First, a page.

Back to your desks, with Alan Cumming and Jono McLeod taking a class in deception
Dir. Jono McLeod. UK. 2022. 104 mins.
Taking us back to a Glasgow time bubble of 1993, Jono McLeod recreates the story of Scotland’s infamous teenage trickster ‘Brandon Lee’ - who happened to be classmate of his at Bearsden Academy. This doc/animation hybrid is an eccentric little gem of a story, a tall tale told with irreverent cheer and considerable charm. Chief amongst its many attractions is the actor Alan Cumming, lip-syncing to an audio tape and delivering a performance that is quite uncanny.
A unique meld of storytelling, grafted together to build a well-timed tale.
While it’s possible that the name of Brandon Lee - not the late film star son of Bruce - might stir some memories in the UK, most audiences will come relatively fresh to this story and roll with its tidal waves of surprises (most of which are, admittedly, quite heavily signposted). Brandon arrived at the school straight from a private education in Canada after his opera singing diva mother was killed in a car crash. Strange, yes. But isn’t everything when you’re that age? Most teenagers are a mix of blithely accepting and outrageously paranoid, suspecting their teachers of all sorts of plotting and nefarious derring-do, but happy enough to welcome an older-looking 16 year-old with a leather satchel and buttoned-up blazer into their midst without too much comment.
McLeod gathers them all, his classmates and teachers alike, and puts them back in school to tell the story. You can almost see them regress as they sit in friend groups and remember their late teens when that strange character first walked into the classroom. McLeod extracts much wry amusement from his scenario, using a blend of sweet, old-fashioned 2D animation, period footage, recollections - and Cummings’ uncannily brilliant performance, sitting behind a desk himself. An appealing highlight of Sundance’s factual premieres, My Old School seems set for a rosy future, at least in the UK - the question of which medium will be the challenge for its sellers and buyers alike.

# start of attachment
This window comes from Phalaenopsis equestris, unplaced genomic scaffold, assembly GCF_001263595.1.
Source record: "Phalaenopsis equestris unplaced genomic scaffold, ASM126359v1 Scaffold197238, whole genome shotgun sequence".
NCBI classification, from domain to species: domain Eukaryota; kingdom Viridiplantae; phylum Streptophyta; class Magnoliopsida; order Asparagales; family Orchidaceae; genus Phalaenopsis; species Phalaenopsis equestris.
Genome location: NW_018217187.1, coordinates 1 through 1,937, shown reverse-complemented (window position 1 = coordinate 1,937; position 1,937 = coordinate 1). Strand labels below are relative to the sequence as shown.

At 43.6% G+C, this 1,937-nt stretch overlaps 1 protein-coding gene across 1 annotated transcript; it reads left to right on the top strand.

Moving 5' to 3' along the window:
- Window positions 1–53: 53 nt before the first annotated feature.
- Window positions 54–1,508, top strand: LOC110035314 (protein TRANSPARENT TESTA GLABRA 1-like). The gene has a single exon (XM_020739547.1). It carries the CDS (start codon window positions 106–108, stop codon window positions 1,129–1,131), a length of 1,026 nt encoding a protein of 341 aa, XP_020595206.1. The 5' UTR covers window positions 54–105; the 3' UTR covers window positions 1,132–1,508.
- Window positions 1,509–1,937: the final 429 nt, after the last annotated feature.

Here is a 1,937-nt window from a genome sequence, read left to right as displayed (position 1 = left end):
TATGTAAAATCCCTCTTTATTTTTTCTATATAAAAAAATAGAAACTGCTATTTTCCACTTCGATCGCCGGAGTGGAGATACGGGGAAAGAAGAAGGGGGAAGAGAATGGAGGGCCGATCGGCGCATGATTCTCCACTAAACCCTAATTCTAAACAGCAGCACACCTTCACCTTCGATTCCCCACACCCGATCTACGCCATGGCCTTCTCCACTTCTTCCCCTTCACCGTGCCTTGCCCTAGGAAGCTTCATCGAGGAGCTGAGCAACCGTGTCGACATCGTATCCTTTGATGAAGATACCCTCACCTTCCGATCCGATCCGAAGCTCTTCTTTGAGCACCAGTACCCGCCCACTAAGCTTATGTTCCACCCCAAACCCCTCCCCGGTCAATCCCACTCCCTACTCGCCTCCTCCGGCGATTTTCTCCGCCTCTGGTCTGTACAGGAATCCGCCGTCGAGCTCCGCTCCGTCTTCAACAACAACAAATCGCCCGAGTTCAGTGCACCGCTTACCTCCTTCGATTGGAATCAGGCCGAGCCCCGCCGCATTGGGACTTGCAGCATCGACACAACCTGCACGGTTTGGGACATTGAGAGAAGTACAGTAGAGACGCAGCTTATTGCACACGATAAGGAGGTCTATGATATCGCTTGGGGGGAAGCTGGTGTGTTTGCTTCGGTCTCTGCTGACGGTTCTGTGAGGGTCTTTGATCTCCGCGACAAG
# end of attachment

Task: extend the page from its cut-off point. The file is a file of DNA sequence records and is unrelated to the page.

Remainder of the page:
Determined to get into medical school, Brandon was knowledgable beyond his years — something that thrilled his professors. And even though he was an unusual addition to the classroom, his uncanny knowledge of retro bands stood him in good stead with his peers. Brandon spent two years at Bearsden Academy, the highlight of which was his star turn in a school production of ‘South Pacific’ - fortunately, McLeod even has footage of the show which brings the suspense to a climax. It’s where you first see Brandon’s face. Because even though he has agreed to give his testimony here, Brandon won’t appear before the camera, which is why Cumming subs for him. McLeod does eventually, and finally, unmask Brandon, but by then, it’s almost beyond the point.
McLeod, an experienced hand in the TV and documentary world, has concocted a unique meld of storytelling, grafting it together to build his well-timed tale. The combination of media gives My Old School a satisfyingly picaresque, almost puppy-ish feel - it really captures the teen spirit, but he grounds it with strong details of the environment at Bearsden Academy. Coupled with music of the era and redolent voices (Lulu and Clare Grogan also feature), My Old School pushes audiences to contemplate all aspects of this bizarre scam, a sort-of victimless crime - until you consider who really got hurt, and who is still wounded.
Production companies: Hopscotch Films
International sales: Dogwoof
Producers: John Archer, Olivia Lichtenstein
Screenplay: Jono McLeod
Cinematography: George Geddes
Editing: Berny McGurk
Music: Shelly Poole